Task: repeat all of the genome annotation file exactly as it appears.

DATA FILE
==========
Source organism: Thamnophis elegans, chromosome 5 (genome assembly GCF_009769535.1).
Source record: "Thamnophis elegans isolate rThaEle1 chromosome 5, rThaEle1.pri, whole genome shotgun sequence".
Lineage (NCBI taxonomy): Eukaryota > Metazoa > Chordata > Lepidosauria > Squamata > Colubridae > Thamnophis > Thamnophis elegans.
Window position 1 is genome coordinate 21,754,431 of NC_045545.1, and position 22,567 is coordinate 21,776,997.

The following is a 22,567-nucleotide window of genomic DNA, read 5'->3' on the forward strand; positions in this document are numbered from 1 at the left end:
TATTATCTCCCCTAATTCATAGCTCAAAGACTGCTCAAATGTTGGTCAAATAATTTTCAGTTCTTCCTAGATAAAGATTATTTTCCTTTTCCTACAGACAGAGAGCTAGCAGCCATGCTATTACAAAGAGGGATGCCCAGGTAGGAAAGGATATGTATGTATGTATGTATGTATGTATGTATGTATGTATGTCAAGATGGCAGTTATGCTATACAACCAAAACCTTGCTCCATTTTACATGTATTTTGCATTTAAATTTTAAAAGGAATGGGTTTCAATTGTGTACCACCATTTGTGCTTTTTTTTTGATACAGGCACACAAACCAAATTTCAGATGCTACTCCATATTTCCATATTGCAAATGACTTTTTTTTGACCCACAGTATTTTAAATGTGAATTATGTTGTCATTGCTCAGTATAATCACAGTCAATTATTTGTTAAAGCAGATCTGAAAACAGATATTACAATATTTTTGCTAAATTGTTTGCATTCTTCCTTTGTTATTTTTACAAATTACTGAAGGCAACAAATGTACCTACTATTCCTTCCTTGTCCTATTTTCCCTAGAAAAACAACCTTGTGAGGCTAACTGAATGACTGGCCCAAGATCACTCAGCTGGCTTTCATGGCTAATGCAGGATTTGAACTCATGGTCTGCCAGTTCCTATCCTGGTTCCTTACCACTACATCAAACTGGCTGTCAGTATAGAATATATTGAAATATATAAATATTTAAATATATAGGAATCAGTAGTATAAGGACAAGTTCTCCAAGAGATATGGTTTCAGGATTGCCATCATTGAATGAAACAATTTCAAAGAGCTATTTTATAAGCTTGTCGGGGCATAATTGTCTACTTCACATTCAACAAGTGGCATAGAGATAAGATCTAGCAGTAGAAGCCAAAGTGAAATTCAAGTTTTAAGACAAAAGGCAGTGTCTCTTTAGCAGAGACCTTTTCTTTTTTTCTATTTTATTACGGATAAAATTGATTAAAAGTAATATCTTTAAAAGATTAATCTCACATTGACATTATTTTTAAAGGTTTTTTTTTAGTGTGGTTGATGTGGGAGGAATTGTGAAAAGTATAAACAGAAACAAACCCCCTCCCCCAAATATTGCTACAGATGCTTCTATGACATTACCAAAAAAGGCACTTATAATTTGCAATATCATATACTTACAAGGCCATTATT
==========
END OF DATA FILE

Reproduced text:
Source organism: Thamnophis elegans, chromosome 5 (genome assembly GCF_009769535.1).
Source record: "Thamnophis elegans isolate rThaEle1 chromosome 5, rThaEle1.pri, whole genome shotgun sequence".
Lineage (NCBI taxonomy): Eukaryota > Metazoa > Chordata > Lepidosauria > Squamata > Colubridae > Thamnophis > Thamnophis elegans.
Window position 1 is genome coordinate 21,754,431 of NC_045545.1, and position 22,567 is coordinate 21,776,997.

The following is a 22,567-nucleotide window of genomic DNA, read 5'->3' on the forward strand; positions in this document are numbered from 1 at the left end:
TATTATCTCCCCTAATTCATAGCTCAAAGACTGCTCAAATGTTGGTCAAATAATTTTCAGTTCTTCCTAGATAAAGATTATTTTCCTTTTCCTACAGACAGAGAGCTAGCAGCCATGCTATTACAAAGAGGGATGCCCAGGTAGGAAAGGATATGTATGTATGTATGTATGTATGTATGTATGTATGTATGTCAAGATGGCAGTTATGCTATACAACCAAAACCTTGCTCCATTTTACATGTATTTTGCATTTAAATTTTAAAAGGAATGGGTTTCAATTGTGTACCACCATTTGTGCTTTTTTTTTGATACAGGCACACAAACCAAATTTCAGATGCTACTCCATATTTCCATATTGCAAATGACTTTTTTTTGACCCACAGTATTTTAAATGTGAATTATGTTGTCATTGCTCAGTATAATCACAGTCAATTATTTGTTAAAGCAGATCTGAAAACAGATATTACAATATTTTTGCTAAATTGTTTGCATTCTTCCTTTGTTATTTTTACAAATTACTGAAGGCAACAAATGTACCTACTATTCCTTCCTTGTCCTATTTTCCCTAGAAAAACAACCTTGTGAGGCTAACTGAATGACTGGCCCAAGATCACTCAGCTGGCTTTCATGGCTAATGCAGGATTTGAACTCATGGTCTGCCAGTTCCTATCCTGGTTCCTTACCACTACATCAAACTGGCTGTCAGTATAGAATATATTGAAATATATAAATATTTAAATATATAGGAATCAGTAGTATAAGGACAAGTTCTCCAAGAGATATGGTTTCAGGATTGCCATCATTGAATGAAACAATTTCAAAGAGCTATTTTATAAGCTTGTCGGGGCATAATTGTCTACTTCACATTCAACAAGTGGCATAGAGATAAGATCTAGCAGTAGAAGCCAAAGTGAAATTCAAGTTTTAAGACAAAAGGCAGTGTCTCTTTAGCAGAGACCTTTTCTTTTTTTCTATTTTATTACGGATAAAATTGATTAAAAGTAATATCTTTAAAAGATTAATCTCACATTGACATTATTTTTAAAGGTTTTTTTTTAGTGTGGTTGATGTGGGAGGAATTGTGAAAAGTATAAACAGAAACAAACCCCCTCCCCCAAATATTGCTACAGATGCTTCTATGACATTACCAAAAAAGGCACTTATAATTTGCAATATCATATACTTACAAGGCCATTATT